|Image from PopMatters|
I tend to agree with Dan Teasdale's recent thoughts on the overabundance of sci-fi in video games, but I think The Swapper shows just how useful the genre can be when it's used for more than simple set dressing. There's no doubt that instant-cloning and swapping consciousnesses are squarely in the realm of fantasy, but The Swapper grounds them with just enough seriousness that they can be used as tools. The result is a game that is a great exploration of morality and individuality. These sci-fi tropes also make for some excellent puzzles.
One thing I didn't get a chance to touch on the article was the game's art style. It actually reminds me of stop-motion animation: things are textured photorealistically, but the proportions and even the items themselves are stylized and fantastical. The shuttle pod looks like a tin can and some of the environments seem like they could be made of cardboard (in a good way). All these materials and shapes offer just enough familiarity to be recognizable but also unnerving. There's just something "off" about the way things feel. Where LittleBigPlanet used the same techniques to effect warmth and playfulness, The Swapper uses them to transmit uncertainty and alienness.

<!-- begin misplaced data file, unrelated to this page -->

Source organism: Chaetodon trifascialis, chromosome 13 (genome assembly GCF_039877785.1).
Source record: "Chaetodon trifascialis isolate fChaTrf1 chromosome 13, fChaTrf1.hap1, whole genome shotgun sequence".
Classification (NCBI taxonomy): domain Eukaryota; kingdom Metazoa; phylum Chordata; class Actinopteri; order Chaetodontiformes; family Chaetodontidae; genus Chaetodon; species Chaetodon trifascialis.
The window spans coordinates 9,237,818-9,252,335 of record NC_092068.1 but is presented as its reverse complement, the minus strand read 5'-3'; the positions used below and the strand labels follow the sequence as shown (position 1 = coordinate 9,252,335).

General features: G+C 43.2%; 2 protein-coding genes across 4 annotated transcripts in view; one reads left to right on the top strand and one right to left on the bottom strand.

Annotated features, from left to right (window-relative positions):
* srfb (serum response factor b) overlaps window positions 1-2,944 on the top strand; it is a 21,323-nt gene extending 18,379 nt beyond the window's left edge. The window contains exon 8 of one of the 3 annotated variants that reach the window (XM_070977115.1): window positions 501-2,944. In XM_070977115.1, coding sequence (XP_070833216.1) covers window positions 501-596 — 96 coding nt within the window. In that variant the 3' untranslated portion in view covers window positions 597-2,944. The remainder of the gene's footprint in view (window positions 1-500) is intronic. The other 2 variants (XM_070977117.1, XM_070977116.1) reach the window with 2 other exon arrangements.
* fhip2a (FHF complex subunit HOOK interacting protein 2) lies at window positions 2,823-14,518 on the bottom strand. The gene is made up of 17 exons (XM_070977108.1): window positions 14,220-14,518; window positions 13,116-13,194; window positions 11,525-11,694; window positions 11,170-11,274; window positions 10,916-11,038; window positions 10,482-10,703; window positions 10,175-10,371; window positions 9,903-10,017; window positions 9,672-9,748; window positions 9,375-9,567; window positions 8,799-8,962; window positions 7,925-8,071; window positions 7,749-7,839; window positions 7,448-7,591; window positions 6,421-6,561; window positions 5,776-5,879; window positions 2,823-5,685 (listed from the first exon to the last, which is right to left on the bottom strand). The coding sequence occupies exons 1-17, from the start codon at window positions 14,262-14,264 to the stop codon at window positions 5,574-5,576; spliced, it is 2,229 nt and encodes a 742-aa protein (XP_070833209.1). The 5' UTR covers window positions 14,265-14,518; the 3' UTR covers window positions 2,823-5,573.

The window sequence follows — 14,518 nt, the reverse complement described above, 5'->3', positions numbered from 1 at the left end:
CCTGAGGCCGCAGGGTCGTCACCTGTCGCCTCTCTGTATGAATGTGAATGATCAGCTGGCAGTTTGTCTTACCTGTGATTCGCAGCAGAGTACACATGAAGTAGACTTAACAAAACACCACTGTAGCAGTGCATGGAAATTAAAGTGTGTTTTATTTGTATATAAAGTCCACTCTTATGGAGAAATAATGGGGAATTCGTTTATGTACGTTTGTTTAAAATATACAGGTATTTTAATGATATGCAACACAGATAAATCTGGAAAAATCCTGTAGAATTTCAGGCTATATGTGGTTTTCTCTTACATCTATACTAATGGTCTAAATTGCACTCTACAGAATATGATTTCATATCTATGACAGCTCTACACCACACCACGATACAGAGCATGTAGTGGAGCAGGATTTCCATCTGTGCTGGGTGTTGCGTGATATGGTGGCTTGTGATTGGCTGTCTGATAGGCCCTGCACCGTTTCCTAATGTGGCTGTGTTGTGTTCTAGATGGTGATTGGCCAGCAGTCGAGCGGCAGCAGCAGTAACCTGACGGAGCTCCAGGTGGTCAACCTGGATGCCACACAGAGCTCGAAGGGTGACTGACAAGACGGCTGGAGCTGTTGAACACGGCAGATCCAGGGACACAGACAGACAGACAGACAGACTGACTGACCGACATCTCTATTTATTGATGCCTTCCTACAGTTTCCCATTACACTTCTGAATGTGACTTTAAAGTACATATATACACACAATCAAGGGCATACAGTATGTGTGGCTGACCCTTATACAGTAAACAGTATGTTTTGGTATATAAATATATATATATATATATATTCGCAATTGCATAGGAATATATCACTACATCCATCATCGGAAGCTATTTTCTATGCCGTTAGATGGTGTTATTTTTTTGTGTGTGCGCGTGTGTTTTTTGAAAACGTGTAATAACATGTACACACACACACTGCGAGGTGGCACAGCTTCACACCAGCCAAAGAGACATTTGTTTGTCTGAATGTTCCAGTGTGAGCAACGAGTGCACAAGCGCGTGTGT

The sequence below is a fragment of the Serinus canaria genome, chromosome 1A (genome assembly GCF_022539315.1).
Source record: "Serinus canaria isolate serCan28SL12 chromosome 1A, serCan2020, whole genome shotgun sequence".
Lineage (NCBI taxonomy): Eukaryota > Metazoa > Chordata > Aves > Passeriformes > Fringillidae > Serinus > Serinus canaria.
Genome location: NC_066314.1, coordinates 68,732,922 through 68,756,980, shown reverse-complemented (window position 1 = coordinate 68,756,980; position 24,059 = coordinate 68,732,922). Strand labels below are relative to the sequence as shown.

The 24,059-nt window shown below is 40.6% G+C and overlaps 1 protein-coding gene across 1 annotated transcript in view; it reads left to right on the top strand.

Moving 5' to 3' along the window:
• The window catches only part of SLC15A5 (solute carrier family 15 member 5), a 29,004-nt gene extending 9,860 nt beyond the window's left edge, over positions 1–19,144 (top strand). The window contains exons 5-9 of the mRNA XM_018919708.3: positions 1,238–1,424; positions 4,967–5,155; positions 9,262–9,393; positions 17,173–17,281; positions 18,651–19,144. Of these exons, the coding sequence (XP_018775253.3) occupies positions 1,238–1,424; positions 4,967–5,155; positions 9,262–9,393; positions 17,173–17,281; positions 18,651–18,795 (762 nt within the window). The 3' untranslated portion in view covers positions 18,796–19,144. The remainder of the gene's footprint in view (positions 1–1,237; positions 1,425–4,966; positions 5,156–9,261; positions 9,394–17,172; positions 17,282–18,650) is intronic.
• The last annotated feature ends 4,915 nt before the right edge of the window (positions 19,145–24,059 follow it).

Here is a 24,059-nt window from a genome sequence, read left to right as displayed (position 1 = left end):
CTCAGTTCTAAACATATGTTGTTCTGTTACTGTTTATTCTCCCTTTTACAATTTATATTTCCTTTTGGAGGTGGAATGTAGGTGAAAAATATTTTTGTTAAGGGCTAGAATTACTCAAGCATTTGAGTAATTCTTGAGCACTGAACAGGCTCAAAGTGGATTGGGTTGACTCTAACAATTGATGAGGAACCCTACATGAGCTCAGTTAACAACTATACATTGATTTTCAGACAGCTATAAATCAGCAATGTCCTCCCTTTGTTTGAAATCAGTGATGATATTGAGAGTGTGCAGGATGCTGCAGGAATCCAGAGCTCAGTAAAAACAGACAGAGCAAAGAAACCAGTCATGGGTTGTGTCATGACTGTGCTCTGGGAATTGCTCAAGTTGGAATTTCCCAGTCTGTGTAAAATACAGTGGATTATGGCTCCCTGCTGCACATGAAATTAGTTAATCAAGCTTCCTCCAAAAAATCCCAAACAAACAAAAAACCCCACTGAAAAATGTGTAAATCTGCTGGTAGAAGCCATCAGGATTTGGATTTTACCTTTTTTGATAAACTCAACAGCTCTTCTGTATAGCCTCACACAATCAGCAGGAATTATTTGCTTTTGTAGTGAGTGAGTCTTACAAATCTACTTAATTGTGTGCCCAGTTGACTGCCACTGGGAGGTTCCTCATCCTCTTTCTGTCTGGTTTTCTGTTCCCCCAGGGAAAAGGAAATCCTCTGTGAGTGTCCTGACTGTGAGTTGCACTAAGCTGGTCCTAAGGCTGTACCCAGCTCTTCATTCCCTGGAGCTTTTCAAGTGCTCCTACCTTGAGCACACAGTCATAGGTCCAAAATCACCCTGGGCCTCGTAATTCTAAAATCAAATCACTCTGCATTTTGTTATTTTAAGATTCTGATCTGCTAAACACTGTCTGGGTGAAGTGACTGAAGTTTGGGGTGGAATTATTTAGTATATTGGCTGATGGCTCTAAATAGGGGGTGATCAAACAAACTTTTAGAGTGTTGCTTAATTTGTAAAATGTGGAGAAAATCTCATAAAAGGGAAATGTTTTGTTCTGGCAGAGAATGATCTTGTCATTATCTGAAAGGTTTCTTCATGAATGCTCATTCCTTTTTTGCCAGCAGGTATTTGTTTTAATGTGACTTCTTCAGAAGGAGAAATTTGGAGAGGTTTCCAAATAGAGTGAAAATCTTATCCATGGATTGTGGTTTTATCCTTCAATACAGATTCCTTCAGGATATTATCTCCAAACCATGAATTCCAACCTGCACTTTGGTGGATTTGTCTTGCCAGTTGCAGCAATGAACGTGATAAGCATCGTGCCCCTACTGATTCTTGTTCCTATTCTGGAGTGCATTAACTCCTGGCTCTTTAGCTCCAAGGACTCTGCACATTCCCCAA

The Swapper doesn't take dozens of hours or require elaborate set pieces to get its point across. Combat is nonexistent, yet the game is both challenging and suspenseful. It puts sci-fi themes to excellent narrative and systematic uses, which shows that perhaps the misuse, rather than overuse, of genre conventions is the actual problem with the gaming landscape. After all, if all sci-fi themed games were as thoughtful as The Swapper, I don't think we'd have much to complain about.